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Producing more with less: six fruit and vegetable technologies with high growth potential

It is a fact that in the near future we will have to produce more fruits and vegetables with with less resources.

The horticulture of the future will have:

- less water
- less land (due to competition with urban or protected natural value),
- less fertilizer (due to oil price increases)
- less petroleum-based plastics (for the same reason)
- less chemicals available (due to minimum residue regulation - minimum waste) and
- less labor


At the same time the demand for horticultural products will grow at the same time that population grows (especially in Asia). The demand for quality will be higher, requesting better tasting products, better appearance and longer shelf life.

Some technology companies are well positioned to capitalize on these trends in the near future and grow at a faster rate than the rest of the economy.

Here are six of these technology areas that we believe are excellent candidates as potential investment growth.

• Biological control Biological control is a general term that includes several tools:

o The use of beneficial insects, nematodes, fungi or bacteria to control insects
or the use of fungi or bacteria for disease control
o The use of fungal pathogens to control weeds

The biological control market is growing rapidly (> 10% / year) due to the pressure to reduce pesticide use per hectare and the requirements of supermarkets worldwide to deliver fruit to the consumer with zero residue level.

• Irrigation technology The automation of irrigation and the use of biosensors to optimize water management are two aspects of this technology, which allows exact dosing of water and fertilizer with no waste. Another aspect of water management is sanitary engineering which allows the safe recycling of gray water for irrigation

• Geographic information systems to reduce input use. Traditionally inputs, especially fertilizers, are applied in the field following a fixed recipe per hectare, regardless of soil fertility or the ability of the soil to absorb nutrients. Geographic information systems incorporate soil fertility levels, and allow the dosage of fertilizers.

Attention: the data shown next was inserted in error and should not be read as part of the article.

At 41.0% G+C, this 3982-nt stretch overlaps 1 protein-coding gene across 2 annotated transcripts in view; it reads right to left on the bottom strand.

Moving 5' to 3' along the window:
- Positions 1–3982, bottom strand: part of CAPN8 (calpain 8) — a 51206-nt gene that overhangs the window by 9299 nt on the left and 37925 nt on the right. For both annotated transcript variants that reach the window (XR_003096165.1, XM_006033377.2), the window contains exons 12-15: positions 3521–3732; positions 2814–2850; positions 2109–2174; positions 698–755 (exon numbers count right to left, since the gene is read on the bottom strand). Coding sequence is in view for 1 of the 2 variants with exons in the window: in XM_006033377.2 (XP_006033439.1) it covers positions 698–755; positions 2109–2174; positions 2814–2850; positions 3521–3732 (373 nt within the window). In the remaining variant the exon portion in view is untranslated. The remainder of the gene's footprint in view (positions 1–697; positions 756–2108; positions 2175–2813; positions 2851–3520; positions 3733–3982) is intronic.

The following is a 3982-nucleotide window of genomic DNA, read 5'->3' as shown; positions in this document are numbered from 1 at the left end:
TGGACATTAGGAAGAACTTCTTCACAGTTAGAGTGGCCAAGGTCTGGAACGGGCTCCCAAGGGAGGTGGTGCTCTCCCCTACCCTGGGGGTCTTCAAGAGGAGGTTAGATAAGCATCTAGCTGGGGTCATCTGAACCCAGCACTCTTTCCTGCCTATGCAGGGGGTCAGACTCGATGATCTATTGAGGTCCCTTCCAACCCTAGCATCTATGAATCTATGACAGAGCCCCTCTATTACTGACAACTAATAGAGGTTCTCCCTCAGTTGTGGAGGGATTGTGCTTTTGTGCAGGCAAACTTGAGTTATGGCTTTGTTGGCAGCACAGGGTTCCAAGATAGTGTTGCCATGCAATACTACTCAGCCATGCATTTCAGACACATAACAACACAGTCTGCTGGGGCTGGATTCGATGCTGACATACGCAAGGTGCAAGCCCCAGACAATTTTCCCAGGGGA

• Disease prediction models. Weather Stations connected to databases by mobile phone are used for real-time online data transmission. Spore traps indicate the levels of inoculum and favorable conditions for infection. Sampling of early infection in the field indicates potential infection in the coming days. In this way can significantly reduce fungicide applications in the field, and prevent major infections, thus saving aresources and avoiding losses.

• Mechanical harvest aid. For over 20 years robot prototypes have been built to replace field labor. These attempts have not been very successful, especially due to failure in recognizing fruit in between the foliage of plants. A more simple and more technically feasible approach is the development of mechanical aids for harvest, so as to expedite the work of field staff and to reduce picking costs.

•Biodegradable bioplastics The use of petroleum-based plastics in agriculture has allowed early crop production in areas of temperate climate. But at the end of the harvest, these residues are left without a way of recycling. Recently developed PLA-based plastics (polylactic acid) usig biomass waste as substrate could replace the current non-biodegradable plastics. Since they are natural and do not consume oil, they are biodegradable, do not need to be picked up and can be incorporated into the field as organic matter.

These six technologies offer great potential for development, both as an entrepreneur and investor, with the possibility of high returns, given the prospects for future development in horticulture worldwide.

Copyright 2011 Dr. Manuel Madrid,
Editor, fruitprofits.com



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